The Valentine’s Day Massacre

The cul de sac we live on in Woodland Hills is a favorite place for lovers. There are no houses at the end, and the site overlooks Utah Valley, with a spectacular view at night.

cul de

Lovers often leave behind evidence of their hot sex (which makes me happy for them but angry that they just shove their leavings out the door instead of finding a trash can!). But this morning Blue and I came across evidence of love gone awry.

Sensitive readers be warned. Some of the evidence is graphic!

We sniffed around a little (Blue is better at this than I am) and found more evidence:

We’ll never know the exact details, but here is how we have decided to write up the case:

A poor and unwashed student driving a rusty 1982 Toyota picks up the girl of his dreams on Valentine’s Day and drives her up to the lofty lookout called Vista Circle.

It’s beautiful here, she says, peering through the dense and dirty clouds of the winter inversion.

A token of my affection, he says, and reaches into the back seat for the daisies he bought earlier at the grocery store.

Oh, she says. Daisies.

To show you how much I love you, he says, and when he sees her shiver he turns on the car to run the heater.

$4.87 she reads on the label of the green plastic wrapper.

This is how much you love me? she asks.

Yes it is, he answers.

Well let me show you how much I love you, she says.

She opens her door and steps out onto the cul de sac. She begins to hum the 1960 instrumental Apache by the Shadows and dances wild circles between snowdrifts. With each circle she pulls a daisy out of the plastic wrapping, swings it around her head, and flings it into the darkness. There are only four daisies. But it is a short tune.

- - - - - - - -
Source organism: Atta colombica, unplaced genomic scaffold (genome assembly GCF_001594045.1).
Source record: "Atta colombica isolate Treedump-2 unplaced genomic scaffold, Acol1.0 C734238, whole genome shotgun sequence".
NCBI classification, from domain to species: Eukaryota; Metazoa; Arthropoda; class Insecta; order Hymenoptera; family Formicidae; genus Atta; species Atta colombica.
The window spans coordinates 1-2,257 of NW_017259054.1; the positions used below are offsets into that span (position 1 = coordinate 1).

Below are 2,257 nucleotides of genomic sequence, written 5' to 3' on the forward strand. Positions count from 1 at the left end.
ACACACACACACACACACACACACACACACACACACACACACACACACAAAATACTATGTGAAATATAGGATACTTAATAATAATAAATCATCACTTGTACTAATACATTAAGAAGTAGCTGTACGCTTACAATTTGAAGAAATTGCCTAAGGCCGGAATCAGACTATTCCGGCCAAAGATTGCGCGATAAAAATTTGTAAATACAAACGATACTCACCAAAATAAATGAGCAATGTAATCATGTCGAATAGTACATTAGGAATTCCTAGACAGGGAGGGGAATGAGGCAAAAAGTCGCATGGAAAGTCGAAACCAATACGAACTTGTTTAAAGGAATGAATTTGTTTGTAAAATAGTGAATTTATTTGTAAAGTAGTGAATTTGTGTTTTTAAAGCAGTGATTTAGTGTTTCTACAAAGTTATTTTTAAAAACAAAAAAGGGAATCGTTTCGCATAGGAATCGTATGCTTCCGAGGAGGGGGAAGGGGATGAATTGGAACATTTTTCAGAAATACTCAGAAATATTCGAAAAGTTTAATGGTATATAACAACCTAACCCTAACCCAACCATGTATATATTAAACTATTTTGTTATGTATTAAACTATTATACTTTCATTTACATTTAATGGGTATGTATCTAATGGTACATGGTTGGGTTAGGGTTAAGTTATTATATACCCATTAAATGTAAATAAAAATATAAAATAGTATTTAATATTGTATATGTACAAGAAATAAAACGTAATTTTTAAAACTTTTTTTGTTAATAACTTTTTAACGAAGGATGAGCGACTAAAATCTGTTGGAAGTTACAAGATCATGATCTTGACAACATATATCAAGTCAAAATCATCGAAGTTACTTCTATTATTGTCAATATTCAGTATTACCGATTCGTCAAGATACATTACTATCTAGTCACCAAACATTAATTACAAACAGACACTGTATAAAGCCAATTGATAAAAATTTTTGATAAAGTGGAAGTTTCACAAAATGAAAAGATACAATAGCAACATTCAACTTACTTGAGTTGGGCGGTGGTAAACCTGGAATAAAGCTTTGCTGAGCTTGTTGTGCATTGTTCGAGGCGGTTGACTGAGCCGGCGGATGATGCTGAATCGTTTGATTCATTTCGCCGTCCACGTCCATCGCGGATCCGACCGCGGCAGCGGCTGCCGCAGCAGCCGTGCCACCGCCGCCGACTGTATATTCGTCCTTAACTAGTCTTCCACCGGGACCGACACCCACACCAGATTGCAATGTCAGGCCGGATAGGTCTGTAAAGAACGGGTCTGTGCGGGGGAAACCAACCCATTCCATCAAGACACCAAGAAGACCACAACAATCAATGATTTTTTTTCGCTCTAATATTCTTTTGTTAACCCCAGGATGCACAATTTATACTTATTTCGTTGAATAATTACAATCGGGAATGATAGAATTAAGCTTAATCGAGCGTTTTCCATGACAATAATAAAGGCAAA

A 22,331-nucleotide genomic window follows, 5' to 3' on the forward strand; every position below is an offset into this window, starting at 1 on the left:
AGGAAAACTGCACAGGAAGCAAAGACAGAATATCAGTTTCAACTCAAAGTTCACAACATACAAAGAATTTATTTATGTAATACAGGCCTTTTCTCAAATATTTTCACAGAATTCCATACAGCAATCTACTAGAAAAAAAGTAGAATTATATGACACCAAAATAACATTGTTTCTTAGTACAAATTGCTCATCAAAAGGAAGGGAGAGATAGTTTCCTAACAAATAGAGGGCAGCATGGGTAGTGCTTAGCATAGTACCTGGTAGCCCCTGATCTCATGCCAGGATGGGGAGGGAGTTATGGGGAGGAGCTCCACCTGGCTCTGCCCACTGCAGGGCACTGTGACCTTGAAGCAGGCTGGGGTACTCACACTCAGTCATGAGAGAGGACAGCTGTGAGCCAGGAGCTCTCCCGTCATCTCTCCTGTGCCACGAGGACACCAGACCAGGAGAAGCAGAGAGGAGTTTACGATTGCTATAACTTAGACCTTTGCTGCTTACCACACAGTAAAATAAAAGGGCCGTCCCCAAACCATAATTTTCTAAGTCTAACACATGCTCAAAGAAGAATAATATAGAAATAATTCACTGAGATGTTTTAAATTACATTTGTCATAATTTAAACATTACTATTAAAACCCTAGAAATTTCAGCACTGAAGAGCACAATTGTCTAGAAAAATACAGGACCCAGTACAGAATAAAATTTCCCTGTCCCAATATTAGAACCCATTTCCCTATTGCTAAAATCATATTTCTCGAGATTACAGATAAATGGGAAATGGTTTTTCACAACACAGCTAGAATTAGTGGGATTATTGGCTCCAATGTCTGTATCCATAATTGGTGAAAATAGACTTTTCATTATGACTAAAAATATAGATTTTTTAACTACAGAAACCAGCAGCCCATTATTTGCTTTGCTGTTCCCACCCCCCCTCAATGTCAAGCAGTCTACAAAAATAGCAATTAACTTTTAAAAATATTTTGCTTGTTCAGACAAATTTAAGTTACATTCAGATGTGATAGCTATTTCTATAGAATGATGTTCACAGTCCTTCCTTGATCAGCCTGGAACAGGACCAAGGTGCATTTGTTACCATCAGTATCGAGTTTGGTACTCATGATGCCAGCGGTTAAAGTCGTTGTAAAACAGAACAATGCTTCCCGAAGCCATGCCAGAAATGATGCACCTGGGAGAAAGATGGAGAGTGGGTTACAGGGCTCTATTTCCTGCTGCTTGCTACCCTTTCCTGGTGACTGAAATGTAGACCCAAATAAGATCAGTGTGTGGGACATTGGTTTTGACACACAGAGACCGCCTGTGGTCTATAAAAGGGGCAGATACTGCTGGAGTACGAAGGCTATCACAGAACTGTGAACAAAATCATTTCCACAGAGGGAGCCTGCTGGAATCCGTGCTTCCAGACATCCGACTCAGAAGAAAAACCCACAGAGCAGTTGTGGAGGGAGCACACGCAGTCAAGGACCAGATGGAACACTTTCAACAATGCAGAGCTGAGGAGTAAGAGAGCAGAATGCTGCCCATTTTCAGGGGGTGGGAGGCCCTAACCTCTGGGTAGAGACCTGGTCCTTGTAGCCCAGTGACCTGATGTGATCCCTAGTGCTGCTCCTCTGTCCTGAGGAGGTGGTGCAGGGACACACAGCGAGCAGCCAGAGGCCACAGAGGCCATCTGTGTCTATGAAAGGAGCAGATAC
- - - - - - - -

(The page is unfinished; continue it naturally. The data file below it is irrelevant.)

Watch for our forthcoming full report: The Valentine’s Day/Night Massacre on Vista Circle.

About Scott Abbott

I received my Ph.D. in German Literature from Princeton University in 1979. Then I taught at Vanderbilt University, BYU, and Utah Valley State College. At Utah Valley University, I directed the Program in Integrated Studies for its initial 13 years and was also Chair of the Department of Humanities and Philosophy for three years. My publications include a book on Freemasonry and the German Novel, two co-authored books with Zarko Radakovic (REPETITIONS and VAMPIRES & A REASONABLE DICTIONARY, published in Serbo-Croatian in Belgrade and in English with Punctum Books), a book with Sam Rushforth (WILD RIDES AND WILDFLOWERS, Torrey House Press), a "fraternal meditation" called IMMORTAL FOR QUITE SOME TIME (University of Utah Press), and translations of three books by Austrian author Peter Handke, of an exhibition catalogue called "The German Army and Genocide," and, with Dan Fairbanks, of Gregor Mendel's important paper on hybridity in peas. More famously, my children are in the process of creating good lives for themselves: as a model and dance/yoga studio manager, as a teacher of Chinese language, as an ecologist and science writer, as a jazz musician, as a parole officer, as a contractor, as a seasonal worker (Alaska and Park City, Utah), and as parents. I share my life with UVU historian Lyn Bennett, with whom I have written a cultural history of barbed wire -- THE PERFECT FENCE (Texas A&M University Press). Some publications at
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